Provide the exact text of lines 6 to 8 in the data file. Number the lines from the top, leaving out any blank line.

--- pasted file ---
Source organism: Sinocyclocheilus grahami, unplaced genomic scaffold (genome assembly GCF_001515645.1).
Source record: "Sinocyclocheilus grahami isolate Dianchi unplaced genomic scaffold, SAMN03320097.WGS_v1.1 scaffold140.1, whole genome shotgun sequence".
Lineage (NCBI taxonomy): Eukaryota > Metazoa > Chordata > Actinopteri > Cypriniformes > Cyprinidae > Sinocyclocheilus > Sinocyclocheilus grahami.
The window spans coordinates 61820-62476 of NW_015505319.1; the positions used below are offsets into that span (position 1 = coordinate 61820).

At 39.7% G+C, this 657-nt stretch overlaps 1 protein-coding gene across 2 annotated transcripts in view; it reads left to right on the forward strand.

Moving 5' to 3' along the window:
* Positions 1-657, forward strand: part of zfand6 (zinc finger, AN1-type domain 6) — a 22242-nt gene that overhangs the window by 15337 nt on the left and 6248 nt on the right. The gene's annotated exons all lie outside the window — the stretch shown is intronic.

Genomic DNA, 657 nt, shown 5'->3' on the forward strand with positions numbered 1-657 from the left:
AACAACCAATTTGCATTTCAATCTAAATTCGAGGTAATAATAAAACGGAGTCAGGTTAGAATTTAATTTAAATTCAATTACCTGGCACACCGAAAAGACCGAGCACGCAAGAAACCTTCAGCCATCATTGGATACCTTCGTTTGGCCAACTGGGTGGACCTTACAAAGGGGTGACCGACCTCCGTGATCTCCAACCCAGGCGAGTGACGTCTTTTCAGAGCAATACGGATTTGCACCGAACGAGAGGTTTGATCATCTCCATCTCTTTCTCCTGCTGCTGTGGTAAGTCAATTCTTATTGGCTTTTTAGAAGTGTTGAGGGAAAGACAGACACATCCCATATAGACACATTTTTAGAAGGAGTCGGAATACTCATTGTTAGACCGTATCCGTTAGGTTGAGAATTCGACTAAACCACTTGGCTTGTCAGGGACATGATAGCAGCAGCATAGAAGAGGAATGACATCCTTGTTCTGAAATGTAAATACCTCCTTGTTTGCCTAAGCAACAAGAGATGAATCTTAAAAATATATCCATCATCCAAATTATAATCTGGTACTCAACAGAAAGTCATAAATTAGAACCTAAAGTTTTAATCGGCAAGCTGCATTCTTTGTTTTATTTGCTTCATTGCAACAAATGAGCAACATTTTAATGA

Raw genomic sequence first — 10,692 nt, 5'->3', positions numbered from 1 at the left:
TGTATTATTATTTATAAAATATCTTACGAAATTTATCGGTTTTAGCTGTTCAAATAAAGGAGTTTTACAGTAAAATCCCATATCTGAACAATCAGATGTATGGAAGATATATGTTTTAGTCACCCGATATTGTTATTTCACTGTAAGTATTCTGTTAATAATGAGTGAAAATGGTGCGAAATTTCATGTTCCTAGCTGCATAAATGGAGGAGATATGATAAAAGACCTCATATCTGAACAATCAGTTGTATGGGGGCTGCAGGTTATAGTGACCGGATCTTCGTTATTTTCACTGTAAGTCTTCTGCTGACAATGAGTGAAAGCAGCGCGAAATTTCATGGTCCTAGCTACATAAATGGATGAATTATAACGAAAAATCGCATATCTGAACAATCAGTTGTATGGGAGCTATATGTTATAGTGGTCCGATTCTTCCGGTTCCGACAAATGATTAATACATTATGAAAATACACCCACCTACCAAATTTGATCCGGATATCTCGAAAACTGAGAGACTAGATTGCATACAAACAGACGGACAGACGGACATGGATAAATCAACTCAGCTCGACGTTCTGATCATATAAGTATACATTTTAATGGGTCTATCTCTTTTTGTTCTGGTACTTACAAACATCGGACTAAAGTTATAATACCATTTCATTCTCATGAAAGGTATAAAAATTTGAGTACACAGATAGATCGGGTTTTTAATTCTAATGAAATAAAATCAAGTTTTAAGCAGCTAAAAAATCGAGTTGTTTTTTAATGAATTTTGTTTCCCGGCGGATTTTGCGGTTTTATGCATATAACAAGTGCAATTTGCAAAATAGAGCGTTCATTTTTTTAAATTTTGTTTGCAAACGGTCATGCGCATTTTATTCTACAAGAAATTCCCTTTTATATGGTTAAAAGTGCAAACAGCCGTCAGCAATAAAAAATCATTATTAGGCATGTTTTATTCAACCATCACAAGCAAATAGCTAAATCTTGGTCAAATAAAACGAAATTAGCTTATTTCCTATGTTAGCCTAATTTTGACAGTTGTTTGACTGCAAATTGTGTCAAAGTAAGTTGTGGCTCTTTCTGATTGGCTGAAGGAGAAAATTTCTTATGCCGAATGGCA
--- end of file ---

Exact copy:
Moving 5' to 3' along the window:
* Positions 1-657, forward strand: part of zfand6 (zinc finger, AN1-type domain 6) — a 22242-nt gene that overhangs the window by 15337 nt on the left and 6248 nt on the right. The gene's annotated exons all lie outside the window — the stretch shown is intronic.

Genomic DNA, 657 nt, shown 5'->3' on the forward strand with positions numbered 1-657 from the left: